Studio 54 Architecture slots a small home between two London buildings
Cedar cladding and brickwork unite the exterior and interior of this two-bedroom house that Studio 54 Architecture has squeezed between two existing properties in north London.
London-based Studio 54 Architecture designed the small home for an angled corner plot flanked by a terrace of Victorian houses on one side and post-war former council houses on the other.
The site had previously been used as a workshop and parking space, so planning restrictions limited the new property to a single storey close to the street. This prompted the architects to design a building that fills the space between its neighbours and connects to outdoor living areas at the back.
The rear of the property faces a garden and incorporates cranked walls that provide south-facing views from two bedrooms onto the outdoor decking while avoiding direct sight lines into neighbouring buildings.
Brick masonry and cedar cladding applied on the external facades continue inside the house, which the architects said "has been deliberately and robustly crafted".
From the entrance, an exposed brick wall extends along one side of the living area towards full-height glass doors that lead out onto the decking.
Cedar boards, matching the bespoke doors and window frames, were used to clad the opposite wall and the cabinetry around the kitchen.
A dining table and a fitted bench occupy the area between the kitchen and living room, which features a wood-burning stove as a focal point surrounded by a sofa and armchairs.
Sawn timber joists support the ceiling of the living room and have been painted grey to match the tone of brickwork in the exposed wall. The painted joists can also been seen on the ceilings of the bedrooms, where they intersect with the angled walls facing the garden.
A corridor leading from the kitchen towards the bedrooms at the rear of the house receives daylight from a series of roof lights and is flanked by built-in storage and a washroom.
A ladder stair located behind a door between the dining area and living room provides access to a storage basement, which is lined with cedar-faced plywood.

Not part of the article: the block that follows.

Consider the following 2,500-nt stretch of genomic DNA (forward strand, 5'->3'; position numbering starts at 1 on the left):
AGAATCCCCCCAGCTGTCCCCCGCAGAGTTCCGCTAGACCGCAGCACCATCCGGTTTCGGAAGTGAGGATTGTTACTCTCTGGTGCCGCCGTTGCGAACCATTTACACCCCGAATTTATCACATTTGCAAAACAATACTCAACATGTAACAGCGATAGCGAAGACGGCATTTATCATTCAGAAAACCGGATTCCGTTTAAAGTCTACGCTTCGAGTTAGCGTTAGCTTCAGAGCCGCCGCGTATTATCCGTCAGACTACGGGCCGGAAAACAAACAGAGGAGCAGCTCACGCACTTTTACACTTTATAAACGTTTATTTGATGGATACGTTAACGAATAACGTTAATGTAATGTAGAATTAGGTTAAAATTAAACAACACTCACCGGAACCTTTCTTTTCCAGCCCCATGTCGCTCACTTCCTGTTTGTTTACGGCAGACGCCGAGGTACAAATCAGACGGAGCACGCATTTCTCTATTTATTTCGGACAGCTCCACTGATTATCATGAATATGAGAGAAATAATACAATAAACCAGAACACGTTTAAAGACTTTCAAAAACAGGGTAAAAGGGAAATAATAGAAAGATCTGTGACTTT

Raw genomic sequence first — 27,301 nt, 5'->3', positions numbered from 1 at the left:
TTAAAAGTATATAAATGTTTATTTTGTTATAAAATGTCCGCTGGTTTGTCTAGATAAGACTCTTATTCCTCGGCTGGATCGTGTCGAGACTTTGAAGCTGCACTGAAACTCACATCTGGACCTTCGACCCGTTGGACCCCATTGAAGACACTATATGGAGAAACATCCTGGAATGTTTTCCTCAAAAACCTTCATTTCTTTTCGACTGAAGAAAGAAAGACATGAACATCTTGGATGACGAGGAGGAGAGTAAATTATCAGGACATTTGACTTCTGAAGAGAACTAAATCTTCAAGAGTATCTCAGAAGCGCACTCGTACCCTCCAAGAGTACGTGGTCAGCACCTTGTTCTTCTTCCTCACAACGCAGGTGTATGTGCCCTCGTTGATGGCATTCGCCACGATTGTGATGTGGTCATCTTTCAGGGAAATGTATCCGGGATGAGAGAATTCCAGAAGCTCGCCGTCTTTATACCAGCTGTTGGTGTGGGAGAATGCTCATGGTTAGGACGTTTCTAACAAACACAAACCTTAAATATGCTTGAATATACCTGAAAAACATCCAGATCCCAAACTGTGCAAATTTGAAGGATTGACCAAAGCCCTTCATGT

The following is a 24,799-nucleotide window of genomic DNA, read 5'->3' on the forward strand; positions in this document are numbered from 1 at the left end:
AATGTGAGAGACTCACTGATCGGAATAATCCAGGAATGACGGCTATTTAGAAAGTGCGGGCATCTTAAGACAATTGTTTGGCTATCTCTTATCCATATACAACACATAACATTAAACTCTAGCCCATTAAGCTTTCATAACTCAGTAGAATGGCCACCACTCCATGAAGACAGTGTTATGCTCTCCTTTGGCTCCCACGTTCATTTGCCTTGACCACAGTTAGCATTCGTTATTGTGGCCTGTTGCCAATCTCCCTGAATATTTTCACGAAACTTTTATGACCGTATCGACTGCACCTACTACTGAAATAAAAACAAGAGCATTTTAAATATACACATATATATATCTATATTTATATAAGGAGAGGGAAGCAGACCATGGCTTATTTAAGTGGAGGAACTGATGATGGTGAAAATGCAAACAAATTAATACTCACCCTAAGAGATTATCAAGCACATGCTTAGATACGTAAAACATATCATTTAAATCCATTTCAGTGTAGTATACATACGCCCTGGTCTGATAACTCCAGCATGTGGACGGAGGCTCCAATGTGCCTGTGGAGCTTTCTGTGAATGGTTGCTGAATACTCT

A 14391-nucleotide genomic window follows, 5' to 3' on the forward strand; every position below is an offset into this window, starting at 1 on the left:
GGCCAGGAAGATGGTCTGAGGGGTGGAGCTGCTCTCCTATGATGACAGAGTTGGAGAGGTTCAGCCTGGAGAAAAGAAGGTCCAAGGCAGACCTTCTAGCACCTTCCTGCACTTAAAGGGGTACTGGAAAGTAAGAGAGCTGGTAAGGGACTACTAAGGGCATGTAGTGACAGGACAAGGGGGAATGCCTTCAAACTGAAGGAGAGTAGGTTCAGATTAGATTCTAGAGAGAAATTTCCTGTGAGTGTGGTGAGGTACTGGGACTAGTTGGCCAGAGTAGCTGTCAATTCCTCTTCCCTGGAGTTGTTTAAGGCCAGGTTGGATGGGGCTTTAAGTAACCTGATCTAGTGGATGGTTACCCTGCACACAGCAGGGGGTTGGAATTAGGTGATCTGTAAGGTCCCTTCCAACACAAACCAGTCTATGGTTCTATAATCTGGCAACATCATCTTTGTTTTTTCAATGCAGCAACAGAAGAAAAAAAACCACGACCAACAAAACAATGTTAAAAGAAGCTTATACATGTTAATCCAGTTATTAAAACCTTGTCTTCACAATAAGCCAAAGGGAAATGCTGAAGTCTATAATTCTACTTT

The size of the tiles used for flooring throughout the interior varies to differentiate the spaces. Underfloor heating contributes to the house's low energy usage, while the roof is covered with plants and wild flowers.
Photography is by Sarah Blee.
Here's a project description from the architects:
New House Elfort Road Islington
A new single storey 2 bedroom 'urban cabin' on a tight corner of Elfort Road: The irregular shaped site slots in-between the end of two terraces: 3 post-war ex council houses running north south and Victorian houses running east west. The site had previously been used as a car workshop and more recently for car parking.
The Planners ruled out both a two storey building (because it would visually close up the gap between the terraces) and building at the back of the site (which would have involved building on an existing garden). The design solution was to build a single storey building between the flank walls of the two terraces.
The perimeter walls to the garden have been cranked and expressed as independent planes separated by timber screen walls to allow the windows to bedrooms to face south into the gardens and to minimise overlooking into neighbouring properties.
A brick path leads to the front door and into a hall with an exposed brick wall defining the internal southern boundary to the house. The accommodation is arranged with the kitchen/dining/living area facing the street at the front and the decked garden to the rear. Bedrooms and bathrooms are linked by an internal corridor naturally lit with a series of large roof lights. The floors are tiled throughout; the size of the tiles changing to create a varied rhythm moving between spaces. Heating is under floor and a wood burning stove acts as a focal point for the living area.
The house has been deliberately and robustly crafted; the walls are handmade brick, doors and windows are bespoke cedar with cedar cladding internally and externally. Internal joinery helps to maximise the usable space. Exposed sawn timber joists over main areas are painted grey and the ceilings to circulation and service areas are smooth and white. Main light fittings are vintage Danish. The roof is a bio-diverse green roof planted with wild flowers.
A storage basement is accessed via a ladder stair off the living room and is lined in cedar faced plywood. The house has been designed to achieve high passive standards of heating, insulation and ventilation and achieves CfSH level 4. The project was completed in January 2014.
We have recently converted and refurbished the adjoining house to the south and the new building shares similar external design details. The back of the new house connects to the garden of a house we built in 2000.
Client: Charles Thomson and Kate Blee
Architect: Studio 54 Architecture
Structural Engineer: MBP
Contractor: Fullers Builders Ltd